Last weekend as I was collecting my mail at my void deck, a youth about 17 years old with arms covered with tattoos and a cigarette between his fingers came around the corner and ejected a wad of spit on the floor just a few feet from me. I looked at him and told him in the most civil tone I could manage at that point, “Excuse me, please don’t spit on the floor”.
He sheepishly replied, “Sorry…I didn’t see you there”, as he attempted to “clean up” his mess by using his foot to spread the sputum over the tiling.
“Even if you didn’t see me, you shouldn’t spit, what. This is our flat”, I attempted to reason with him, before getting my letters from the mailbox.
My new acquaintance happened to be taking the lift up to his flat together with me. He asked me, “Which floor?” while still holding that glowing cigarette. Although I was tempted to point out that he should not be smoking in the lift, I thought it best to let it go. Besides, by him offering to help me press the lift button, it was at least an indication that I didn’t just make an enemy out of my neighbour (he lives one floor below me).
As I got back to my flat, there were two issues that troubled me. The first was why Singapore youths continue to be so inconsiderate and exhibit anti-social behaviour like spitting in public places, smoking in lifts, not giving up their seats on the MRT to pregnant women and the elderly, etc. The second was what it would take to reach out to “at risk” youths like my young neighbour.
I think the two issues are related, and by addressing the second problem, the first will naturally be solved to a great extent too.
In the course of my volunteer work with youths in the past 6 years, I have learned that a key reason why many kids veer off the straight and narrow path is because many of them lack self esteem and affirmation in life.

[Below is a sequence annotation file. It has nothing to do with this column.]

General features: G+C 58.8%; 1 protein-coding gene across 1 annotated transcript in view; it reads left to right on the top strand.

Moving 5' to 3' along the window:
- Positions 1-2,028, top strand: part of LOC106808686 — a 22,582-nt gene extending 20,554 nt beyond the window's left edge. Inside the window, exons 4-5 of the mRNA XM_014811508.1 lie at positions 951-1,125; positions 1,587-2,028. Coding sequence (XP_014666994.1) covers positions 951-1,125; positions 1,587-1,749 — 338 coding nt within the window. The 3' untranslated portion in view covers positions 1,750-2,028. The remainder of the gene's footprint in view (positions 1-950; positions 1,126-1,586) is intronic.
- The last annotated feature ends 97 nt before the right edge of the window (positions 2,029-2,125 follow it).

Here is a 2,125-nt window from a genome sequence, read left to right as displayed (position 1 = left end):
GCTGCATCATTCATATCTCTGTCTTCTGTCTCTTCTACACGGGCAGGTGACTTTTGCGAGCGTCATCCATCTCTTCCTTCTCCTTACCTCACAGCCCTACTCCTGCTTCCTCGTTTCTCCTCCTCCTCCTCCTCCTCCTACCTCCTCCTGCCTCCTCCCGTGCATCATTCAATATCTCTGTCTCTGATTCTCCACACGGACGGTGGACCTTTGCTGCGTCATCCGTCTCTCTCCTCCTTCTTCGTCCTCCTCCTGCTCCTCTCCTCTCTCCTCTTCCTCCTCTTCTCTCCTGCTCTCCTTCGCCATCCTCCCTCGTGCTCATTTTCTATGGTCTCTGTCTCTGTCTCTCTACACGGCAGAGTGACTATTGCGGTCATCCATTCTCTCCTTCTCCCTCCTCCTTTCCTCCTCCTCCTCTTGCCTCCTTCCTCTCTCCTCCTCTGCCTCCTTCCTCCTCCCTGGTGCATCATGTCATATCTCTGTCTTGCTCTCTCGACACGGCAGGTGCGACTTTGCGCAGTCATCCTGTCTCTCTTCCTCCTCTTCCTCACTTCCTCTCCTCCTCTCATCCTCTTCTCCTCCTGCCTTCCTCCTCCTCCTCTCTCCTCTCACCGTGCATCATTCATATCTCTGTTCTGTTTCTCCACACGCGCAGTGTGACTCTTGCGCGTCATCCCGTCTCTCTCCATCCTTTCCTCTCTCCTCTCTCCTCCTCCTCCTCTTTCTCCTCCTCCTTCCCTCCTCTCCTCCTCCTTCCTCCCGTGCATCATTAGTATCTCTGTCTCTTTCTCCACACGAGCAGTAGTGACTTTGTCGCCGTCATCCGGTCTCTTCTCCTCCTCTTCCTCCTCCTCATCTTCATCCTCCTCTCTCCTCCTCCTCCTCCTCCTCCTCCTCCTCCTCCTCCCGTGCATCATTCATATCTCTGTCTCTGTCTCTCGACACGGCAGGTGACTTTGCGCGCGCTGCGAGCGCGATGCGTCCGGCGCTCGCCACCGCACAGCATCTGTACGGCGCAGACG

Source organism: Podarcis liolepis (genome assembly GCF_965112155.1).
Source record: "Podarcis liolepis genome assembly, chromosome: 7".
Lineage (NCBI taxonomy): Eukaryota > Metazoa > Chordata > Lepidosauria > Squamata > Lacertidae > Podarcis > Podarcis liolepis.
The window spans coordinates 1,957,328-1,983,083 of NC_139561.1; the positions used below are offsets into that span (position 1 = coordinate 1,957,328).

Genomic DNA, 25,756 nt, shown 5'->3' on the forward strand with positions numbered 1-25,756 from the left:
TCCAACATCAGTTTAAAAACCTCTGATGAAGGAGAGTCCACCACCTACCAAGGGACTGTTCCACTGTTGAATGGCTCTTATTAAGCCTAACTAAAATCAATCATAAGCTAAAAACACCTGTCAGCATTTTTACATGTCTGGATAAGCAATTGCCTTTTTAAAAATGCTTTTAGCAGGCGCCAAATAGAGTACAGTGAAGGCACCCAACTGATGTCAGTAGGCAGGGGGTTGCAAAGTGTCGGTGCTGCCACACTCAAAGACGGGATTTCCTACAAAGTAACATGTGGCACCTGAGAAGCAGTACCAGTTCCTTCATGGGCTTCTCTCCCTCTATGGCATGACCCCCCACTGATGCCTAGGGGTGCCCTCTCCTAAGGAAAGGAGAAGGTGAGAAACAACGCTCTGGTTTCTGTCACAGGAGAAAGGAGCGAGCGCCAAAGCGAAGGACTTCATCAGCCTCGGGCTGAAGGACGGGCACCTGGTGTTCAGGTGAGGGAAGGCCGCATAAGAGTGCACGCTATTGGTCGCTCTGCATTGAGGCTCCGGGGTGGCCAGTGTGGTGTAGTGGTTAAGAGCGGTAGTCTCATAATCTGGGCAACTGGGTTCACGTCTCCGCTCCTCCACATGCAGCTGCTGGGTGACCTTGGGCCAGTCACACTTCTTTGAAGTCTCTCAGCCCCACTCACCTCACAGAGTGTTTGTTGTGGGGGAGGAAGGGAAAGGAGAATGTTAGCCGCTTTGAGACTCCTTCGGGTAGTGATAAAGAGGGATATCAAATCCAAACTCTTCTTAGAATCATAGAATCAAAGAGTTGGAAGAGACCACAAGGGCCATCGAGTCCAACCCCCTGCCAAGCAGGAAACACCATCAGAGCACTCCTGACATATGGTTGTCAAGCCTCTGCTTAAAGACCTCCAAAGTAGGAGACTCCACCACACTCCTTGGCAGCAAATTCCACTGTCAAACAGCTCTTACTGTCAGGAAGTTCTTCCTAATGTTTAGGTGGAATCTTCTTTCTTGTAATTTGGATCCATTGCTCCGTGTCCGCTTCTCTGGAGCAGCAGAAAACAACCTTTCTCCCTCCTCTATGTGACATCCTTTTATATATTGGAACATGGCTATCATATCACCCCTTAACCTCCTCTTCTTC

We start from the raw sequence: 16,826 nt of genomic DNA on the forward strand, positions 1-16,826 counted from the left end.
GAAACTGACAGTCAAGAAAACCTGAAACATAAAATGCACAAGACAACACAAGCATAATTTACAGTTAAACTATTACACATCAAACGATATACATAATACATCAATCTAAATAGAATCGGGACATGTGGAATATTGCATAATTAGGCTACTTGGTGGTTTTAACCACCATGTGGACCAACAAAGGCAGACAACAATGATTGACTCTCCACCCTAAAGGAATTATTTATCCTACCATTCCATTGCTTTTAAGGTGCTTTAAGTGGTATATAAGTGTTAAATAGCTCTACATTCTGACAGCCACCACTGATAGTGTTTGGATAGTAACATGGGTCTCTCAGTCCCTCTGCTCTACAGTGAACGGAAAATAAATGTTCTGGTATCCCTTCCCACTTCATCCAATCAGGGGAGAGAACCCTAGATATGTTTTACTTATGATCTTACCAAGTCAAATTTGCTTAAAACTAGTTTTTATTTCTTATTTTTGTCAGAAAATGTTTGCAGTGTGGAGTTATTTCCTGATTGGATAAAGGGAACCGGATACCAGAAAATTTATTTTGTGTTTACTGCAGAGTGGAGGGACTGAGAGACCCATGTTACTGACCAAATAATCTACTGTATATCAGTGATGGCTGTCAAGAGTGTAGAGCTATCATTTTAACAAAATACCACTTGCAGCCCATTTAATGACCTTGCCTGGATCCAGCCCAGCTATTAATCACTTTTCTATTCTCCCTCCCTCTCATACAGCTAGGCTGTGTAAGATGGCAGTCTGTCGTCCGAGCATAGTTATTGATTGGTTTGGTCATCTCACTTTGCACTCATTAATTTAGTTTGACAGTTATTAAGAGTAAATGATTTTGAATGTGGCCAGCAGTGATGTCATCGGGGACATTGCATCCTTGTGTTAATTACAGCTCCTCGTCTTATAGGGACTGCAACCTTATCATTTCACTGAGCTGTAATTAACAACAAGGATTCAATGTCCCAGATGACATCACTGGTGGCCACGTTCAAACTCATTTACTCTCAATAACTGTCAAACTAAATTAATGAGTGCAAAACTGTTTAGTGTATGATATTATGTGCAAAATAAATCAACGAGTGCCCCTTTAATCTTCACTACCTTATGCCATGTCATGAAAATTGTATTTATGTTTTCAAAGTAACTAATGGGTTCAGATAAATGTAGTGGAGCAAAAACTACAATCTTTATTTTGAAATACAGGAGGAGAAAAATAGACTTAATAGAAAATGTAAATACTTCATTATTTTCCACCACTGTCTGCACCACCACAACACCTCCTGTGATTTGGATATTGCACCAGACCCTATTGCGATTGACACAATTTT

My young neighbour has probably heard more than his fair share of negative words from his parents, teachers and perhaps even law enforcement officers for his anti-social behaviour. Unfortunately, I just added to his “honour roll” of reprimands in his life.
My objective in telling him off was simply to try to get him to feel a bit more “ownership” over our block of flats. However I can’t help but wonder if he thought I was some educated guy who looks down on “bad kids” like him. That was certainly not my intention. I regret that I didn’t attempt to make some small talk with him as we were in the lift, just to dispel any preconceived notions he had about me.
I think one way to reach out to youths is for more of us “older youths” make a greater effort to befriend them and mentor them. This is obviously not easy, given the social and “cultural” gap between us. But once they see that an adult is willing to take the time to listen to them as they talk about their hopes, dreams, fears and disappointments, they are much less likely to try to find their identity and sense of self-worth in their peers, many of whom are probably negative influences on them.
There are several voluntary welfare organisations (VWOs) in Singapore which help bridge this gap by providing a framework for young professionals to befriend and mentor teenagers. Two volunteer programmes that my wife and I have been involved in the past few years are the Friends of Children programme by Life Community Services Society, and the Trybe programme by Save the Children Singapore Ltd.
Friends of Children is a befrienders programme matching volunteers with children whose parents are incarcerated (i.e. in jail). Volunteers commit to meeting their assigned child at least once a month for informal mentorship. Trybe runs motivational courses for secondary schools, Institutes of Technical Education and even reformative training centres (juvenile prisons) with a message telling them that they can achieve their dreams if they believe in themselves. Trybe also runs a “Life Coaching” programme, which is a teen’s equivalent of coaching for corporate executives. The volunteers attempt to impart positive values in their mentees through regular, structured lessons conducted for groups of 3 to 6 teens over a period of one year.
Youth crime thankfully saw a slight decline last year after more than 5 years of exponential increase. However the task ahead to reach “at risk” youths in Singapore continues to be mammoth — and growing. Nevertheless, as touchingly illustrated in the Starfish story, we can all make a difference, one life at a time. On my part, I hope that when run into my young neighbour again, I’ll pluck up the courage to give him a nice smile and hopefully chat with him on the way up to our respective floors — just to let him know that he matters too.